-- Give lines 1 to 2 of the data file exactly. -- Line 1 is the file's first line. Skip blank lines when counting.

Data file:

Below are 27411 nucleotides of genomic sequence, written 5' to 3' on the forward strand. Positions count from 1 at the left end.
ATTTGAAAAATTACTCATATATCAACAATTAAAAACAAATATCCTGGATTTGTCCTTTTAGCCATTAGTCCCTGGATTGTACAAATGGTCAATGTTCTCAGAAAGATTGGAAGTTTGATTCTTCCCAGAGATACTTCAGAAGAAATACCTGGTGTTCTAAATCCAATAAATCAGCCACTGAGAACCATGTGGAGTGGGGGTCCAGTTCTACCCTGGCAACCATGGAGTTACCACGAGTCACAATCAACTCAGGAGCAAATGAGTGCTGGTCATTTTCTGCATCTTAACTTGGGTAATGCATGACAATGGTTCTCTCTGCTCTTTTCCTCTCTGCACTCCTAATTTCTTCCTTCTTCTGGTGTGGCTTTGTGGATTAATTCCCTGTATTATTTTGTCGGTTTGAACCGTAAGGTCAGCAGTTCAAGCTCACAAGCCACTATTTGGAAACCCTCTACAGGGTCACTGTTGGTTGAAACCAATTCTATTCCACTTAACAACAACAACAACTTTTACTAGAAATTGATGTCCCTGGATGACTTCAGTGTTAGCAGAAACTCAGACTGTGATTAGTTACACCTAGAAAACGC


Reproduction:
Below are 27411 nucleotides of genomic sequence, written 5' to 3' on the forward strand. Positions count from 1 at the left end.
ATTTGAAAAATTACTCATATATCAACAATTAAAAACAAATATCCTGGATTTGTCCTTTTAGCCATTAGTCCCTGGATTGTACAAATGGTCAATGTTCTCAGAAAGATTGGAAGTTTGATTCTTCCCAGAGATACTTCAGAAGAAATACCTGGTGTTCTAAATCCAATAAATCAGCCACTGAGAACCATGTGGAGTGGGGGTCCAGTTCTACCCTGGCAACCATGGAGTTACCACGAGTCACAATCAACTCAGGAGCAAATGAGTGCTGGTCATTTTCTGCATCTTAACTTGGGTAATGCATGACAATGGTTCTCTCTGCTCTTTTCCTCTCTGCACTCCTAATTTCTTCCTTCTTCTGGTGTGGCTTTGTGGATTAATTCCCTGTATTATTTTGTCGGTTTGAACCGTAAGGTCAGCAGTTCAAGCTCACAAGCCACTATTTGGAAACCCTCTACAGGGTCACTGTTGGTTGAAACCAATTCTATTCCACTTAACAACAACAACAACTTTTACTAGAAATTGATGTCCCTGGATGACTTCAGTGTTAGCAGAAACTCAGACTGTGATTAGTTACACCTAGAAAACGC